The reason being is because college is just simply to expensive. College students make roughly $1,400 a month and about $10, 200 every year. $10,00 dollars isn’t nearly enough money to pay for four or more years of college. “Making college free would have one additional benefit: It would drive the for-profit schools out of business. They now enroll 13 percent of those currently attending American colleges, or 2 million students.” Radical Futures stated in their article, making tuition free will drive people to go to college.
The total cost of an in-state university (including room, board, books, travel, and miscellaneous expenses) hit $24,061, up $651 or 2.8% from last year. This to most isn’t just pocket change, having this kind of money annually for 4 or more years isn’t easy, most students get grants, scholarships, or loans to pay for the extensive tuition. So is college really worth the student loans/debt, tuition cost, and possible monetary wages and payoff? Preliminarily, students apply for loans when they don’t have the money to pay for their books or other expenses that derive from college. Loans can quickly turn into a substantial amount of debt by the time a student completes their standard 4 year degree.
Student loan debt loads have been spiraling, doubling over the last decade, and the enrollment rates of young people from lower socio-economic groups are rising far slower than middle and upper groups. Governments must recognize the renewed public investment in post secondary education is an economic and social imperative. 6.7 million borrowers in repayment mode are delinquent (Snider 1). The sad fact is that many lenders aren't exactly incentivized to work with borrowers. Unlike all other forms of debt, student loans can't be discharged in bankruptcy.
Why College Isn’t Worth It Attending college is something that many High School students look forward to as a buffer or a way to make the transition into adulthood easier, but a rising question has people considering: Is going to college really worth it? While some describe college as their best years, it leaves most attendees in debt and with a degree they may never use. Between tuition fees, traveling, housing, food, and textbooks, all college students are bound to owe at least a few thousand. In 2014, the average student loan debt was between 24,000 and 33,000, varying by state. “Seven in 10 seniors (69%) who graduated from public and nonprofit colleges in 2014 had student loan debt, with an average of $28,950 per borrower.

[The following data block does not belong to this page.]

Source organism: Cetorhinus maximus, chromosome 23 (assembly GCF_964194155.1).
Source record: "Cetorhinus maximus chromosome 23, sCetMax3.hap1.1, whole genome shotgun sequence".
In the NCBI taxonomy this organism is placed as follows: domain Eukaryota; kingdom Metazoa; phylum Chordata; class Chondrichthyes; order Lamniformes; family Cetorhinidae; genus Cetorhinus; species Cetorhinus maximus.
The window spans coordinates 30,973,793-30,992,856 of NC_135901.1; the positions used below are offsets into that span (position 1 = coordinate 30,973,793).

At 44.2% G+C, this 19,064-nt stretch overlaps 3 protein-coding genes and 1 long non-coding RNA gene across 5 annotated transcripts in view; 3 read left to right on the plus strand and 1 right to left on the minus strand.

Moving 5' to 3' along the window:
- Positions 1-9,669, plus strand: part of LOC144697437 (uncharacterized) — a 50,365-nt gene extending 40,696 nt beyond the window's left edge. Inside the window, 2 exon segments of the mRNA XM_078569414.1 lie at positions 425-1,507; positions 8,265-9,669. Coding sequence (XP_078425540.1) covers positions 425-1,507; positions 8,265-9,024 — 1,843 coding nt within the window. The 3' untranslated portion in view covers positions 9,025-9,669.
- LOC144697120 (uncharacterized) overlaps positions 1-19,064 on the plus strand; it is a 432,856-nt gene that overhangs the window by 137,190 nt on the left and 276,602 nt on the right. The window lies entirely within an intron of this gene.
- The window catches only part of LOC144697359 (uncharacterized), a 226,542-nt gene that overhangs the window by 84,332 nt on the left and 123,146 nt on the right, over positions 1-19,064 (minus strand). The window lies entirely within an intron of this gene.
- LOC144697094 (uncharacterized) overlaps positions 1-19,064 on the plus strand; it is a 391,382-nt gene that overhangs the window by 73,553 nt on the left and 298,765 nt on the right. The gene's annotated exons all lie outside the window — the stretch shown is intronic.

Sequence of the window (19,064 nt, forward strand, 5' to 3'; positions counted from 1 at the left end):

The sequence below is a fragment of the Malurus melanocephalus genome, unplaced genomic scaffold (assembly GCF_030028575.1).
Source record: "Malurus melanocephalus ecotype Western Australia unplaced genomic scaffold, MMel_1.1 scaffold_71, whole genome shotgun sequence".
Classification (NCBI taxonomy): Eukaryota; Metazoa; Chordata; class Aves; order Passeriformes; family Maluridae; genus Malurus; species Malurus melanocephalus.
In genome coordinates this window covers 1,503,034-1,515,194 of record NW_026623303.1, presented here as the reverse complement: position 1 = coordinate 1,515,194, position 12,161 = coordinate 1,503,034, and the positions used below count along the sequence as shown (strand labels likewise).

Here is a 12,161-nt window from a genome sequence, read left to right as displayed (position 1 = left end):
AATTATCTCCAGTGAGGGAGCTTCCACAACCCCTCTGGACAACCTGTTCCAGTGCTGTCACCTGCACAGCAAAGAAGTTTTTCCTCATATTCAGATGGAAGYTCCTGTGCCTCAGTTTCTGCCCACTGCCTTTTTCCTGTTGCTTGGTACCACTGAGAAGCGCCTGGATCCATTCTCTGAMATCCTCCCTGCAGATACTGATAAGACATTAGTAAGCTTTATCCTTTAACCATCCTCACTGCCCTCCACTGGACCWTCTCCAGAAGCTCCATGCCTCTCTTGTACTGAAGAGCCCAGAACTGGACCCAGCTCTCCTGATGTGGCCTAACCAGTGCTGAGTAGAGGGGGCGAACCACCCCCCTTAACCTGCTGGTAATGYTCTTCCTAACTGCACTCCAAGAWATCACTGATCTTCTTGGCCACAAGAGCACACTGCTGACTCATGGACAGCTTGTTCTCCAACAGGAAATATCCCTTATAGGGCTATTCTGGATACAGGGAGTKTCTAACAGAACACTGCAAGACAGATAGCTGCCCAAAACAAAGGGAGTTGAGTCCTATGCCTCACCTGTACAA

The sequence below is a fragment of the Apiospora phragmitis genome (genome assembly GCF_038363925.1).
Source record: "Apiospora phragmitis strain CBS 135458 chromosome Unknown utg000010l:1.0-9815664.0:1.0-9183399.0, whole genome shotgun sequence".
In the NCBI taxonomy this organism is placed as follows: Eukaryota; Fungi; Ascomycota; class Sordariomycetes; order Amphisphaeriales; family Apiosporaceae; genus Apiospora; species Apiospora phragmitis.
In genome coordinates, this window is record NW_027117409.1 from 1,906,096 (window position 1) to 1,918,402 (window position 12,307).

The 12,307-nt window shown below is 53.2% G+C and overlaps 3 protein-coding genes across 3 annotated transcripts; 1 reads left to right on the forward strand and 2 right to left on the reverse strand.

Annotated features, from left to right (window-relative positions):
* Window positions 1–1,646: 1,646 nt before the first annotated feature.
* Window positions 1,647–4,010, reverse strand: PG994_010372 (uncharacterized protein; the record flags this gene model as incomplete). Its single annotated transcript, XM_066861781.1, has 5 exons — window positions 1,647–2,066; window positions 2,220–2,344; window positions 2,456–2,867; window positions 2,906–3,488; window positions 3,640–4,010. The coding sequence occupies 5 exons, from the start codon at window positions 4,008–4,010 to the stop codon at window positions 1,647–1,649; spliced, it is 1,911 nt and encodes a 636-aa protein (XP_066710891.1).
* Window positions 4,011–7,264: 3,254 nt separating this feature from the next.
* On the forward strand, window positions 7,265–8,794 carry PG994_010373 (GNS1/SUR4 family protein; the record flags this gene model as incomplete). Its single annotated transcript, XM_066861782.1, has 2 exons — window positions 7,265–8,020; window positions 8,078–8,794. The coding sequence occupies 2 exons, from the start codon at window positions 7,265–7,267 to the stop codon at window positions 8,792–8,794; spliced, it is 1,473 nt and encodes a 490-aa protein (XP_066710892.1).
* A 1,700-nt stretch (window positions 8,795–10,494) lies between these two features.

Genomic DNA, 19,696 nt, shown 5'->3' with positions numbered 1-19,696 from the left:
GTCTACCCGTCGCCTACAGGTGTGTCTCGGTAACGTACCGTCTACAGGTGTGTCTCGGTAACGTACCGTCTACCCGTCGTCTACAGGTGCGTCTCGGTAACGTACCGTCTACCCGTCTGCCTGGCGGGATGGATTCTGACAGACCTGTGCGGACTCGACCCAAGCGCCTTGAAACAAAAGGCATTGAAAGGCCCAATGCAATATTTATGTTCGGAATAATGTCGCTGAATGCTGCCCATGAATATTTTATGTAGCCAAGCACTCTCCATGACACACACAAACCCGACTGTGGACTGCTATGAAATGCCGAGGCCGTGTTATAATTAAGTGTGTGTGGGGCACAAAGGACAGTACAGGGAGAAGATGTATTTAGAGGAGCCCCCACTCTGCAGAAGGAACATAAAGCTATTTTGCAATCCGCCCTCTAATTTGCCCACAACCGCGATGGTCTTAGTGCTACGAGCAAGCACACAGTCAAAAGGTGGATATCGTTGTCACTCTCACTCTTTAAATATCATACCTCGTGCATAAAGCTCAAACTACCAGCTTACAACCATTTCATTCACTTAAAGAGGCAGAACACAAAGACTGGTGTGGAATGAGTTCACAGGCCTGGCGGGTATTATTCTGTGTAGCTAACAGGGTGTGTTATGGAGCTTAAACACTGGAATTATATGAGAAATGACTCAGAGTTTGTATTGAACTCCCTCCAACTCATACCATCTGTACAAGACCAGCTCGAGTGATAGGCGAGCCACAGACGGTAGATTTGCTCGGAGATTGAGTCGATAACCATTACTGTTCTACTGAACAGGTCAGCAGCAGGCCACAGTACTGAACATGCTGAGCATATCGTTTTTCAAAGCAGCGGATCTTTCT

Although the U.S department of Education offers financial aid to students, the aid it provides is not an adequate source. Most students receive some type of loan to pay for college. CNNMoney reports, “Thanks to climbing tuition and inadequate college savings, 40 million Americans now have at least one outstanding student
Some would even wonder if college was for everyone, or if it was simply for those who could afford it. With college tuition constantly on the rise, is this affecting everyone or just the low income families? Some believe tuition cost is a reasonable bargain, while others believe it is wildly unaffordable. Presumably while attending college the costs are hidden, but by the time students graduate they’ve buried themselves in debt caused by a compilation of student loans. The reason
Around May, many high school students are forced to wonder the same thing: is college really worth the cost of tuition? To many, it appears to not be worth the cost, however, I disagree. In most cases, spare for a few rare exceptions, a college degree is almost entirely worth the costly tuition fees. Unemployment rates are far higher for those who did not go to college than those who did, and the salaries are higher for those who have. It is also far easier for those who get a college degree to find a job.
In the centuries the cost of college has gone up and the price of education and counseling has gone down, with job security putting the nail in the coffin. More kids are prone to drop out of college due to the cost, but still have a good job. For people who come from a rich family they would never have to think about dropping out, but for the average Joe college is not an option because of the amount of money it takes and there is no promised guarantee that you will have a job after
Zach Lindley Professor Fisher English 101 11-13-2016 Rising Tuition Costs Is going to school to obtain a degree so that you can further your education still an opportunity for everyone? With tuition growing for the past decades many individuals question whether higher education is even worth it in the long run. Tuition has increased dramatically over the past couple years which has made it extremely difficult for students to pay for higher education. Without new resources for new students it’s getting hardier to take classes and pay for it without ending up buried in debt. Higher education costs have risen due to public revenue shortfalls with greater institutional spending and the solution to this is to provide adequate financial aid as well as regulating school spending.
Financial aid is a government grant to help make college more affordable for everyone. Kelly, Andrew P. in the article "The Problem Is That Free College Isn’t Free." Andrew Points out, “During the  recession, enrollments boomed and the state budget for higher education took a hit. Unable to raise additional revenue through a tuition increase, California’s community colleges turned away 600,000 students” (para 3). Colleges turned away many college students because they were not able to acquire financial aid.